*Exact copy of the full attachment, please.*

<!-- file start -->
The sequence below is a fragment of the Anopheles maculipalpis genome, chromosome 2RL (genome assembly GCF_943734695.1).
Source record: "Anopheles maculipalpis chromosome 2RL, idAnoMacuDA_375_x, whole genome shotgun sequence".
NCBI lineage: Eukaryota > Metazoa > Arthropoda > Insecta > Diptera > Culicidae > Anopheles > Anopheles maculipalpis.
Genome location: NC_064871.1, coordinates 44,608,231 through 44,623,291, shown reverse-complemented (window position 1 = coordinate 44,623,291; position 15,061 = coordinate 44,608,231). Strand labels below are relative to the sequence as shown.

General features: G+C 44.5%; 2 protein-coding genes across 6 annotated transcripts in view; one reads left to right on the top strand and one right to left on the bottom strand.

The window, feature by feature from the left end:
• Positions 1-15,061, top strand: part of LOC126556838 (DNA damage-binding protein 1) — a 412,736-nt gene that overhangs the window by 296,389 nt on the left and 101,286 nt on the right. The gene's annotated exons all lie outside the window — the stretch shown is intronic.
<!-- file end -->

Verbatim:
The sequence below is a fragment of the Anopheles maculipalpis genome, chromosome 2RL (genome assembly GCF_943734695.1).
Source record: "Anopheles maculipalpis chromosome 2RL, idAnoMacuDA_375_x, whole genome shotgun sequence".
NCBI lineage: Eukaryota > Metazoa > Arthropoda > Insecta > Diptera > Culicidae > Anopheles > Anopheles maculipalpis.
Genome location: NC_064871.1, coordinates 44,608,231 through 44,623,291, shown reverse-complemented (window position 1 = coordinate 44,623,291; position 15,061 = coordinate 44,608,231). Strand labels below are relative to the sequence as shown.

General features: G+C 44.5%; 2 protein-coding genes across 6 annotated transcripts in view; one reads left to right on the top strand and one right to left on the bottom strand.

The window, feature by feature from the left end:
• Positions 1-15,061, top strand: part of LOC126556838 (DNA damage-binding protein 1) — a 412,736-nt gene that overhangs the window by 296,389 nt on the left and 101,286 nt on the right. The gene's annotated exons all lie outside the window — the stretch shown is intronic.